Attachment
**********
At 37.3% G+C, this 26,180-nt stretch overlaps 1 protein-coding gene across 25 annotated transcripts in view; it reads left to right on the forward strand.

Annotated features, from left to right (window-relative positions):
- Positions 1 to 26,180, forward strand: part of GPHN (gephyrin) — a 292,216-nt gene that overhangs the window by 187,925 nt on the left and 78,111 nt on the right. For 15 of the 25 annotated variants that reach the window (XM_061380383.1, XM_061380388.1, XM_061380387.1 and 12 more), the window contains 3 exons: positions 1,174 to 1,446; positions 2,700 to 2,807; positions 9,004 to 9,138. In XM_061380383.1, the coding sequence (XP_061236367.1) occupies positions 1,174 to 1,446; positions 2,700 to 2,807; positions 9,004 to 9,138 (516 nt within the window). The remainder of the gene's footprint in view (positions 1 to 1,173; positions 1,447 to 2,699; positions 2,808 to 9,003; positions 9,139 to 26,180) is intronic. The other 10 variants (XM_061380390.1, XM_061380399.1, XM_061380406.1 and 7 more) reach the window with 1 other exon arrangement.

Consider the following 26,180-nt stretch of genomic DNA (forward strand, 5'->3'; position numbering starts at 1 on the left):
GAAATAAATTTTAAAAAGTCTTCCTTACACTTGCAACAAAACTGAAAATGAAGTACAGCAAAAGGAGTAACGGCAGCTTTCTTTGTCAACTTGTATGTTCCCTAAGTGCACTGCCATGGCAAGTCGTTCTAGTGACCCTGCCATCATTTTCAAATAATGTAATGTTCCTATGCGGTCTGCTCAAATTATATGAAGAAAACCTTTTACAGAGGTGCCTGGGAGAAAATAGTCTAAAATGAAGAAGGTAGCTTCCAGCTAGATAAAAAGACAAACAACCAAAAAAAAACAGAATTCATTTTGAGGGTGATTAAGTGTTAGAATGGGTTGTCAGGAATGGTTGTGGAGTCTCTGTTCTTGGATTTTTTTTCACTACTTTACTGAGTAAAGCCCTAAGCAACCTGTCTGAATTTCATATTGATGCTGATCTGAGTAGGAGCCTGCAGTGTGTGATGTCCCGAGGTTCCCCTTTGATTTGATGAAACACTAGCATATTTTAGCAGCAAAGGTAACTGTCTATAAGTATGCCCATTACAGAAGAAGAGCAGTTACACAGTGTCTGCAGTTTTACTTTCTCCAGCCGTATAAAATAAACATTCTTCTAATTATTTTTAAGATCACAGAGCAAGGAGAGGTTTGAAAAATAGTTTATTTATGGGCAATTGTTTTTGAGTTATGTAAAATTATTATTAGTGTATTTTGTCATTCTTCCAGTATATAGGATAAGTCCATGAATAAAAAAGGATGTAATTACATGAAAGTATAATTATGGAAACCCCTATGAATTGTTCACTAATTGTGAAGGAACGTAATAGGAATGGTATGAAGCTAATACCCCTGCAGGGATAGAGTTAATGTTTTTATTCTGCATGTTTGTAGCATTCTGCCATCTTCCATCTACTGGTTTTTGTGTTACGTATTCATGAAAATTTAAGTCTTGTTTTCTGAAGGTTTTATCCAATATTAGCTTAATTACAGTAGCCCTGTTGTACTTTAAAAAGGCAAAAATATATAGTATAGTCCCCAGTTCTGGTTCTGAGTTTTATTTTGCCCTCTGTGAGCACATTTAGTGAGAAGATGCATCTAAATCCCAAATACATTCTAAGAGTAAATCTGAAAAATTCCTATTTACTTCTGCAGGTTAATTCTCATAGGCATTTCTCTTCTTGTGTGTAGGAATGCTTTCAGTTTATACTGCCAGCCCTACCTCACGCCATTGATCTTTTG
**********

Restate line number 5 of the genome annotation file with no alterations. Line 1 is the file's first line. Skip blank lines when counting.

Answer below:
GAAATAAATTTTAAAAAGTCTTCCTTACACTTGCAACAAAACTGAAAATGAAGTACAGCAAAAGGAGTAACGGCAGCTTTCTTTGTCAACTTGTATGTTCCCTAAGTGCACTGCCATGGCAAGTCGTTCTAGTGACCCTGCCATCATTTTCAAATAATGTAATGTTCCTATGCGGTCTGCTCAAATTATATGAAGAAAACCTTTTACAGAGGTGCCTGGGAGAAAATAGTCTAAAATGAAGAAGGTAGCTTCCAGCTAGATAAAAAGACAAACAACCAAAAAAAAACAGAATTCATTTTGAGGGTGATTAAGTGTTAGAATGGGTTGTCAGGAATGGTTGTGGAGTCTCTGTTCTTGGATTTTTTTTCACTACTTTACTGAGTAAAGCCCTAAGCAACCTGTCTGAATTTCATATTGATGCTGATCTGAGTAGGAGCCTGCAGTGTGTGATGTCCCGAGGTTCCCCTTTGATTTGATGAAACACTAGCATATTTTAGCAGCAAAGGTAACTGTCTATAAGTATGCCCATTACAGAAGAAGAGCAGTTACACAGTGTCTGCAGTTTTACTTTCTCCAGCCGTATAAAATAAACATTCTTCTAATTATTTTTAAGATCACAGAGCAAGGAGAGGTTTGAAAAATAGTTTATTTATGGGCAATTGTTTTTGAGTTATGTAAAATTATTATTAGTGTATTTTGTCATTCTTCCAGTATATAGGATAAGTCCATGAATAAAAAAGGATGTAATTACATGAAAGTATAATTATGGAAACCCCTATGAATTGTTCACTAATTGTGAAGGAACGTAATAGGAATGGTATGAAGCTAATACCCCTGCAGGGATAGAGTTAATGTTTTTATTCTGCATGTTTGTAGCATTCTGCCATCTTCCATCTACTGGTTTTTGTGTTACGTATTCATGAAAATTTAAGTCTTGTTTTCTGAAGGTTTTATCCAATATTAGCTTAATTACAGTAGCCCTGTTGTACTTTAAAAAGGCAAAAATATATAGTATAGTCCCCAGTTCTGGTTCTGAGTTTTATTTTGCCCTCTGTGAGCACATTTAGTGAGAAGATGCATCTAAATCCCAAATACATTCTAAGAGTAAATCTGAAAAATTCCTATTTACTTCTGCAGGTTAATTCTCATAGGCATTTCTCTTCTTGTGTGTAGGAATGCTTTCAGTTTATACTGCCAGCCCTACCTCACGCCATTGATCTTTTG